Roger: The greatest challenge in making this film is; I really wanted Owen telling the story and I couldn’t do it in a traditional interview because he wouldn’t look me in the eyes. So what I did was, I filmed Owen on an interrotron. It’s a camera behind a television screen and so he could see my image because he liked looking at the television screen. He would basically be looking me in the eye and right to the audience and telling his story. That is how I overcame that obstacle. The effect is great because what you have is Owen connecting directly to the audience.
Tracey: Ron, Owen is now great friends with Jonathan Freemen and Gilbert Godfried, how did they meet?
Ron: We all went up to New York for Owen’s 19th birthday to see Mary Poppins on Broadway at the New Amsterdam theater in Times Square. We’re in the theater and Owen all of the sudden looks at who’s in the cast and says “oh my gosh, Jonathan Freemen is in this, he’s the voice of Jafar”. I mean with hundreds of people in the theater he is the only one who knew this and when Jonathan walked out Owen looked like he had seen Elvis. After the show we went to the stage door to try and meet Jonathan but he had slipped out and we didn’t see him so I wrote him a note. “If you could call Owen on his 19th birthday in a couple of days you would make his life”. So Jonathan calls him up on his birthday. We did it in a conference call so we could all hear it. Owen is literally lifting off the ground and he’s like “Owen this is Jonathan Freeman (imitates Jafar)”. Owen than asks if they could do some lines and starts doing Iago. Jonathan is blown away and says “Owen I’m out of lines, what’s my next line” and then a beautiful thing happens. At the end, Jonathan a long time Broadway actor, an incredibly sensitive man says to Owen “what do you think Aladdin is really about?” Jonathon says it’s about good and evil and good triumphing. That’s what Jonathan was thinking Owen would say as well but Owen says; “I think it’s about a bigger thing than that. It’s about accepting who you are and being okay with that.” All of the sudden we hear sniffles on the other side. John was like “I never saw it that way and I was in it”. He started calling people at Disney and a world opened up to us and we started meeting people at Disney Here’s a funny story, Jonathan came to visit us once and as he came down for breakfast Owen was playing A Whole New World and Jonathan was like “Owen, are you playing that for me? (in Jafar’s voice)” And Owen says “no, I play that every morning to get ready for my day.”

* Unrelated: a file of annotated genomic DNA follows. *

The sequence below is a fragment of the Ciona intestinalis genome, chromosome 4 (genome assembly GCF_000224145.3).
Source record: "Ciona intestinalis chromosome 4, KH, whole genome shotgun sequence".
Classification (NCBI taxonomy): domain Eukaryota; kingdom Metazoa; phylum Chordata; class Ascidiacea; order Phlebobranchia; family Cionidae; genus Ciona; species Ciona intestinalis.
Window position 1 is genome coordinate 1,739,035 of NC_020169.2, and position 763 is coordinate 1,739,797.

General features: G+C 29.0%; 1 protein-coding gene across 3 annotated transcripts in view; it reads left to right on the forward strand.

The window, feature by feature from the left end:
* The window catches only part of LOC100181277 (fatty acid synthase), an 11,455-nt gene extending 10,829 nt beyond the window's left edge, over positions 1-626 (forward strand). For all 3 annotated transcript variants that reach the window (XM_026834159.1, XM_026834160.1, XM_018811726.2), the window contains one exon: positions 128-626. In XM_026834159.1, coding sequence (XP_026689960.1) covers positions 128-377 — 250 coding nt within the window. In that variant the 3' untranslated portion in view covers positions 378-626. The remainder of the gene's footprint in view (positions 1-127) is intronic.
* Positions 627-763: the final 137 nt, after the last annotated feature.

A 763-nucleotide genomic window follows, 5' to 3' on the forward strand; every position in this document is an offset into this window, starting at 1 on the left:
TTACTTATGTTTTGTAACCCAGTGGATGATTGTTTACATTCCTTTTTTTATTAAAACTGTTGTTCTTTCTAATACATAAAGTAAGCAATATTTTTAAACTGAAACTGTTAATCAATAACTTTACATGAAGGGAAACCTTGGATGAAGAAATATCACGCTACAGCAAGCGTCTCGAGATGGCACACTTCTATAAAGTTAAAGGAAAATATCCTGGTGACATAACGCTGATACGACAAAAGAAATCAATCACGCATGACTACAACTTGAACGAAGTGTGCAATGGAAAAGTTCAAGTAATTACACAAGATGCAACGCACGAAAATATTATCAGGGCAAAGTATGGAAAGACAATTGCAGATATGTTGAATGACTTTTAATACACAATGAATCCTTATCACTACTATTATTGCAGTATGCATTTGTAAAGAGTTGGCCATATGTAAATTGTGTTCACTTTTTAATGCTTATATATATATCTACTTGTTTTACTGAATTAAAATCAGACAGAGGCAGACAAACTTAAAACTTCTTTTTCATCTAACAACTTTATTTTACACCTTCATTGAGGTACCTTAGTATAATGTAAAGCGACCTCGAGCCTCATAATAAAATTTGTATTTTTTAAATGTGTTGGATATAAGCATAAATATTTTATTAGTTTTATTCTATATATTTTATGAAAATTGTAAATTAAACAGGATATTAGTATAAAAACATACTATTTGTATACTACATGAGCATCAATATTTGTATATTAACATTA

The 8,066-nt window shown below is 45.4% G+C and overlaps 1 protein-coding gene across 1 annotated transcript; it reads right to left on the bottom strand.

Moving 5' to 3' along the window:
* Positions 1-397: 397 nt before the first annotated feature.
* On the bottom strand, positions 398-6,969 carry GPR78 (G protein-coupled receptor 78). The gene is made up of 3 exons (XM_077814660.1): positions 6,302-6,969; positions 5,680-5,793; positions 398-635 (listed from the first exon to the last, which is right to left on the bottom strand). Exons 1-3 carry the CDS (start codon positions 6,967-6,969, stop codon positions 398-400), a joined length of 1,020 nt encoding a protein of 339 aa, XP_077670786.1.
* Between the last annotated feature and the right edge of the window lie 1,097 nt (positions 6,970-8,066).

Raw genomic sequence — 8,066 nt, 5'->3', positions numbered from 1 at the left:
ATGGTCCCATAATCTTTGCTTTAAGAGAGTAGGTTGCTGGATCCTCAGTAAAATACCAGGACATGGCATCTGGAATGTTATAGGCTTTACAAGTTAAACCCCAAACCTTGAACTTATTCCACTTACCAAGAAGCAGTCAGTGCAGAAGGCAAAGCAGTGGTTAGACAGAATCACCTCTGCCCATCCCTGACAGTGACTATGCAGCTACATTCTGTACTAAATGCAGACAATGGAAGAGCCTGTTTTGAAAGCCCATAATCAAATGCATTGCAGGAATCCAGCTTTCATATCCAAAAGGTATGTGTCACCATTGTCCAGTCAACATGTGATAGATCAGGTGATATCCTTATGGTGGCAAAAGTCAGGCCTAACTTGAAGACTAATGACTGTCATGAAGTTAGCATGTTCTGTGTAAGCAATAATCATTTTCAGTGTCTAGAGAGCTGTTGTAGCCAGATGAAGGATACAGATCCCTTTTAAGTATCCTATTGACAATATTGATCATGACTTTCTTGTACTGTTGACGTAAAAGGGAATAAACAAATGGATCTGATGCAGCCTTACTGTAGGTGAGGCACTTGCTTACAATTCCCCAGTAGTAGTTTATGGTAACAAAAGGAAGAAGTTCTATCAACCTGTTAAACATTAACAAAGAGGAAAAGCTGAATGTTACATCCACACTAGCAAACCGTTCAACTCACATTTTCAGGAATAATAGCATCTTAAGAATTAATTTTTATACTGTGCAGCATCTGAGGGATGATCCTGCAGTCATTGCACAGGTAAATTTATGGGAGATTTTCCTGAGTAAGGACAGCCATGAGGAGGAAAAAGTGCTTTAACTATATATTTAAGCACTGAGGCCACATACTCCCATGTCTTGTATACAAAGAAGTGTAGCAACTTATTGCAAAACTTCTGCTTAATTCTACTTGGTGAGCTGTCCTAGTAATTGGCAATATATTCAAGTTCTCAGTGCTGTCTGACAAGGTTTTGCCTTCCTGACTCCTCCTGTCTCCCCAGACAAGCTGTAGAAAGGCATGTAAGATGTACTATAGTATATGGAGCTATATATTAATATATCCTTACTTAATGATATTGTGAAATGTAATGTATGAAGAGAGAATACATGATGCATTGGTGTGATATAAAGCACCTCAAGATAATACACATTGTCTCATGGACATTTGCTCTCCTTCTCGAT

Roger: I think everyone should play that every morning to get ready for their day.
Tracey: How is Owen doing now?
Roger: Owen has been busy going to all the film festivals. He loves the Q & A sessions and calling on people and really commanding the stage.
Ron: Often there’s one or two questions from people who are a part of the spectrum. One was from a kid who was getting bullied and was asking for advice. Owen stands there for about thirty seconds thinking and says, “your going to have to believe in yourself, no one else can do that for you, go deep into the deepest parts of who you are and find your inner hero” people just started to cheer. He feels such warmth, he says the designation of the hero often in the third scene of a Disney film when they sing the “I wish song” and everyone knows who the hero is and everyone else gets in line as a sidekick to help the hero fulfill their destiny. He feels that real life is different as he applies these narratives to the life he and we all live in. He says we’re all really sidekicks. At our best we help others fulfill their destiny and on that day we find the qualities of a hero within ourselves. We’re ever sidekicks and we don’t get re-drawn in this life. That’s a beautiful idea that helps me and helps Roger and helps all of us. Searching for this designation of a hero is not the goal or the quest. It’s finding ways to summon the qualities within ourselves. I am not about me, I am about everyone, is what he says to us. That’s such a beautiful sentiment.
I would like to thank Roger Ross Williams and Ron Suskind for their time in speaking with me and I am thrilled to see the film again when it arrives in theaters on July 1st. For more information please visit: http://www.lifeanimateddoc.com